Get serious about hacking threat
About one year ago Sen. Joe Lieberman, 10 months from the end of his Senate career, sat down with The Day's editorial board and said his greatest concern was not the budget or economy, but the increasing threat of cyber attacks and cyber espionage targeting both the U.S. government and private corporations.
The then-chairman of the Homeland Security and Governmental Affairs Committee likened the threat to the danger the nation faced prior to Sept. 11, 2001. Back then the country did not heed the warnings or react aggressively enough to intelligence information showing there was reason for concern. He warned of making the same mistake again by not taking cyber security seriously.
At the time he was pushing for passage of the Cybersecurity Act of 2012, which called for the government setting cyber-security performance standards for companies responsible for critical infrastructure or involved with classified government operations. It also would have created a clearinghouse in which industries and government agencies could securely share information about cyber threats and the means of addressing them.
"I think this is maybe the last really significant contribution I could make to my country's future economic prosperity and national security," Sen. Lieberman told us then.
Unfortunately for the now retired senator and for national security, the Senate did not enact the bill, or any alternative legislation, largely due to overwrought fears in the corporate community about government interference and exposure of privileged information.
Back then the senator was coy about what information he was seeing, but recent revelations show he had good reason for his concerns. This past week came reports on the findings of Mandiant, an American computer security firm, which conclusively tracked extensive hacking of corporate and government data bases back to a unit of the People's Liberation Army of China. Mandiant traced the skullduggery right to the hackers' hive, a 12-story office tower in Shanghai.
Chinese officials replied with shock, indignation and denial, but the evidence is clear and overwhelming.
Stolen have been technology designs, internal negotiation tactics, manufacturing procedures, clinical trial results and other proprietary information that can allow China to cut corners and gain unfair economic advantages by benefiting from the inventiveness and labor of others.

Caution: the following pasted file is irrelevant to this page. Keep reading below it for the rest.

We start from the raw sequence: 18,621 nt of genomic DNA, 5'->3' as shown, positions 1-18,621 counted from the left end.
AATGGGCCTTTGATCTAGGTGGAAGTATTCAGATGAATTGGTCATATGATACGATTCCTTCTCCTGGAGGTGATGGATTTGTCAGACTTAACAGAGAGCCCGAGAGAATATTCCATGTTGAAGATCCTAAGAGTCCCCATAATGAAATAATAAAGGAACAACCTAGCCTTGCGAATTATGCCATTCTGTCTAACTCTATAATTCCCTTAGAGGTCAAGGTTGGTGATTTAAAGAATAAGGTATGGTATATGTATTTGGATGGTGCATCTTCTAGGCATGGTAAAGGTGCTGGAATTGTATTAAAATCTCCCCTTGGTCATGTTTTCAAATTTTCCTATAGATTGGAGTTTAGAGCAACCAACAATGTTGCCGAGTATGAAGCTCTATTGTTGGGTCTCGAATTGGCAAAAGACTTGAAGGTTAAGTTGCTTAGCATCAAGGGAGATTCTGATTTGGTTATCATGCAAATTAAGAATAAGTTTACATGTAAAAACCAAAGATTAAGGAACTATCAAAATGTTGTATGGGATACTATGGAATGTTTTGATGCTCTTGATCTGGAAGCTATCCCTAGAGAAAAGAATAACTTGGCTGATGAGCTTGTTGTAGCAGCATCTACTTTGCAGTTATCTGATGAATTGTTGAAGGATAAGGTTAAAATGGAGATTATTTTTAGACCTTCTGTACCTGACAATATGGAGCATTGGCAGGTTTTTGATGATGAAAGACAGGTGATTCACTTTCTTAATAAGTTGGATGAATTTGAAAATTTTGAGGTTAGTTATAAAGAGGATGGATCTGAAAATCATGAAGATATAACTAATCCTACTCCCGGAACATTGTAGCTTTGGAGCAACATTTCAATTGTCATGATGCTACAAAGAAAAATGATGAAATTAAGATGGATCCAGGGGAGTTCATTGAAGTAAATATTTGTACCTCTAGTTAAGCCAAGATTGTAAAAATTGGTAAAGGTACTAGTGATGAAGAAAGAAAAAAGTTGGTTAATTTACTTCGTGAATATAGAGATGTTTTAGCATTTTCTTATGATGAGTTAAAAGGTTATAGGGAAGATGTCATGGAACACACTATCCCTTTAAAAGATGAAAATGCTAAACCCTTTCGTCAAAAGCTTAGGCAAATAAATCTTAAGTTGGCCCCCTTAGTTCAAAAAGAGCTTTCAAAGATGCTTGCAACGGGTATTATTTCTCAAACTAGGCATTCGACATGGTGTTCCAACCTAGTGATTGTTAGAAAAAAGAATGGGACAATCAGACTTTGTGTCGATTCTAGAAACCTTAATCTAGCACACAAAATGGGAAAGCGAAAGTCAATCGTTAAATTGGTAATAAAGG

More alarming were the reports of the Chinese hackers getting access to companies providing security control to defense contractors, U.S. intelligence agencies and corporations. The New York Times reported on Mandiant's troubling findings that hacking has also focused on critical North American infrastructure, including the power grid and targeting one company with remote access to valves controlling 60 percent of oil and gas pipelines.
The Obama administration must do more to impress upon the Chinese government that these actions are not acceptable, that they endanger the economic cooperation between the two countries. Perhaps so publicly outing China's behavior will have some influence on its behavior.
Of course the United States also uses cyber espionage. But a line is crossed when that technology is abused to steal information from private companies and tamper with systems vital to a nation's security.
The greater concern is that if China has done this other nations and organizations can, and almost certainly have, done likewise. A terrorist cyber attack on critical infrastructure systems is a genuine threat. Out-going Defense Secretary Leon E. Panetta has warned of a cyber Pearl Harbor attack.
President Obama recently signed an order that the government share with American Internet providers and corporations information it collects on the digital signatures of hackers who pose the greatest security threat. But that is not enough. Congress needs to pass the kind of legislation Sen. Lieberman pushed for before leaving office. The external threat is far more serious than concerns about sharing information or government interference in the private sector.
The editorial board is composed of the publisher and four journalists of varied editing and reporting backgrounds. The board's discussions and information gained from its meetings with political, civic, and business leaders drive the institutional voice of The Day, as expressed in its editorials. The editorial department operates separately from the newsroom.
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